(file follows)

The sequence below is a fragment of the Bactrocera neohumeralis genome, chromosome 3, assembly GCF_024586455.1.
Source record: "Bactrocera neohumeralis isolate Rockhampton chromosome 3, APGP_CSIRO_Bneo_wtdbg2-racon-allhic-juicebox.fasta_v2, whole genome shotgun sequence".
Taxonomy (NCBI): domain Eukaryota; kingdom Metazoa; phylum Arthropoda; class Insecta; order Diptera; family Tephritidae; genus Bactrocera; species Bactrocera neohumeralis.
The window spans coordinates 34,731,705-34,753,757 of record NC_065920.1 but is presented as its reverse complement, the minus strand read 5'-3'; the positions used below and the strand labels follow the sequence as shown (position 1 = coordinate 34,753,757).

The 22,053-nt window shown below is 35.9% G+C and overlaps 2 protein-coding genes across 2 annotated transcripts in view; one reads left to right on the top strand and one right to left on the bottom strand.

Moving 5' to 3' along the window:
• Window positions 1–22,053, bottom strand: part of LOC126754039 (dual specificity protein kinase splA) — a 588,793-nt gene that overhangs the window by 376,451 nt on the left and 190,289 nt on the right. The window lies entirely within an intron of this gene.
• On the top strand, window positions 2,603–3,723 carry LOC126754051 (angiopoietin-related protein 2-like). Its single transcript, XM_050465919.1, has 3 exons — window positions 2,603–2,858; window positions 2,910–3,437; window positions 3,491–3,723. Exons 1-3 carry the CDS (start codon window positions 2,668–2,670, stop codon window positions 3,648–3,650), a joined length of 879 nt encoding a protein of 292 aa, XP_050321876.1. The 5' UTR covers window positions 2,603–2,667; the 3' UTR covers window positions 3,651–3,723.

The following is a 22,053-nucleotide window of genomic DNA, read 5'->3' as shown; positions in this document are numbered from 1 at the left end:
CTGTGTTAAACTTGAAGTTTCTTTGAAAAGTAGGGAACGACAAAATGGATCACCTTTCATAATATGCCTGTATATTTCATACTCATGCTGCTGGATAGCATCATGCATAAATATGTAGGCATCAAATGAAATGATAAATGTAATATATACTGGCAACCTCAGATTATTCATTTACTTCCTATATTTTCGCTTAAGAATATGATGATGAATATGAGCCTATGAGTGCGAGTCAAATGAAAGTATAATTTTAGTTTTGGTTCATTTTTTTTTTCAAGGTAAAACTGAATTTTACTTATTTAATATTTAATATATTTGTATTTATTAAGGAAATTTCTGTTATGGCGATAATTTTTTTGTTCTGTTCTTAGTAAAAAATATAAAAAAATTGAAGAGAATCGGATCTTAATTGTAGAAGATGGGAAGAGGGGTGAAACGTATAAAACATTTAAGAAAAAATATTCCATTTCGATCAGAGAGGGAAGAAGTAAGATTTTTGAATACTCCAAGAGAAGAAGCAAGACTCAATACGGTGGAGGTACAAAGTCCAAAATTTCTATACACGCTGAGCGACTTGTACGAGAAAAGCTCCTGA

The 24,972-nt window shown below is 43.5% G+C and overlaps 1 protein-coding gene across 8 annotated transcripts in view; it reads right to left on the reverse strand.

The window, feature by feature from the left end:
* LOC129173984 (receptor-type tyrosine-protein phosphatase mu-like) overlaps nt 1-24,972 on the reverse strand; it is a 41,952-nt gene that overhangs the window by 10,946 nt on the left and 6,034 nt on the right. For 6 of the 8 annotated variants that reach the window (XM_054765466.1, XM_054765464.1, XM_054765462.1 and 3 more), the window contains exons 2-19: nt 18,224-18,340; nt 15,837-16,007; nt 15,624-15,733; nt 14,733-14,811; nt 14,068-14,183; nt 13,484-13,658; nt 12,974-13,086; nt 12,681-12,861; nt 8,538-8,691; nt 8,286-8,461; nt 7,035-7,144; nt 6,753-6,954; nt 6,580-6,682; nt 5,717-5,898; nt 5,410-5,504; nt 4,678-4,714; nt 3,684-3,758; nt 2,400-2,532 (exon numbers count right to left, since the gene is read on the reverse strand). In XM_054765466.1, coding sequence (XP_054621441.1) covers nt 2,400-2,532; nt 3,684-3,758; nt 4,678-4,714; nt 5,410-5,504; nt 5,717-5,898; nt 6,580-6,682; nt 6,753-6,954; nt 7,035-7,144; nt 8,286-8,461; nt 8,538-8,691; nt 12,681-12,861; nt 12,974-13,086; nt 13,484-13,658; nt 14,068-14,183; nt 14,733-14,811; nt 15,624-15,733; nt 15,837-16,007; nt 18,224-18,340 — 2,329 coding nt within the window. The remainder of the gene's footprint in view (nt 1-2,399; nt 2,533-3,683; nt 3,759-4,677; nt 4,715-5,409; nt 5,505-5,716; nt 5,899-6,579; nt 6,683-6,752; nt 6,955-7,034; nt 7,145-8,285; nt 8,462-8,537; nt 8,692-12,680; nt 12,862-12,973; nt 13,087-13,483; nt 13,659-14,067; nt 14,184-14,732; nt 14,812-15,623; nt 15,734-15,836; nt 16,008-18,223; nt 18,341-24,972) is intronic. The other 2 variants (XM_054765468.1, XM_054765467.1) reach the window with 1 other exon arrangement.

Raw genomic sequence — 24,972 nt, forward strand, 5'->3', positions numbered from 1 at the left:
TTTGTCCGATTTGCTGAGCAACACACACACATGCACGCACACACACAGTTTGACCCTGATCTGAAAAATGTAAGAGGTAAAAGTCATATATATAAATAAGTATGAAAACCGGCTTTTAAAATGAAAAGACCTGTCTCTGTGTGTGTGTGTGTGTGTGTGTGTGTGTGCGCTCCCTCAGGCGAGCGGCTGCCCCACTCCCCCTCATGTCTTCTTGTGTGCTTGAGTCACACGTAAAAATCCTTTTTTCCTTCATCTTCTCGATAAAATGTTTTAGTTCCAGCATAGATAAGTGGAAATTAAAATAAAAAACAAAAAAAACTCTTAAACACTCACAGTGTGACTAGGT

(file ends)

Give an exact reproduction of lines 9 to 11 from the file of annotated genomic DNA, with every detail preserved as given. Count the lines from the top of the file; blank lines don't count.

The following is a 22,053-nucleotide window of genomic DNA, read 5'->3' as shown; positions in this document are numbered from 1 at the left end:
CTGTGTTAAACTTGAAGTTTCTTTGAAAAGTAGGGAACGACAAAATGGATCACCTTTCATAATATGCCTGTATATTTCATACTCATGCTGCTGGATAGCATCATGCATAAATATGTAGGCATCAAATGAAATGATAAATGTAATATATACTGGCAACCTCAGATTATTCATTTACTTCCTATATTTTCGCTTAAGAATATGATGATGAATATGAGCCTATGAGTGCGAGTCAAATGAAAGTATAATTTTAGTTTTGGTTCATTTTTTTTTTCAAGGTAAAACTGAATTTTACTTATTTAATATTTAATATATTTGTATTTATTAAGGAAATTTCTGTTATGGCGATAATTTTTTTGTTCTGTTCTTAGTAAAAAATATAAAAAAATTGAAGAGAATCGGATCTTAATTGTAGAAGATGGGAAGAGGGGTGAAACGTATAAAACATTTAAGAAAAAATATTCCATTTCGATCAGAGAGGGAAGAAGTAAGATTTTTGAATACTCCAAGAGAAGAAGCAAGACTCAATACGGTGGAGGTACAAAGTCCAAAATTTCTATACACGCTGAGCGACTTGTACGAGAAAAGCTCCTGA

The 24,972-nt window shown below is 43.5% G+C and overlaps 1 protein-coding gene across 8 annotated transcripts in view; it reads right to left on the reverse strand.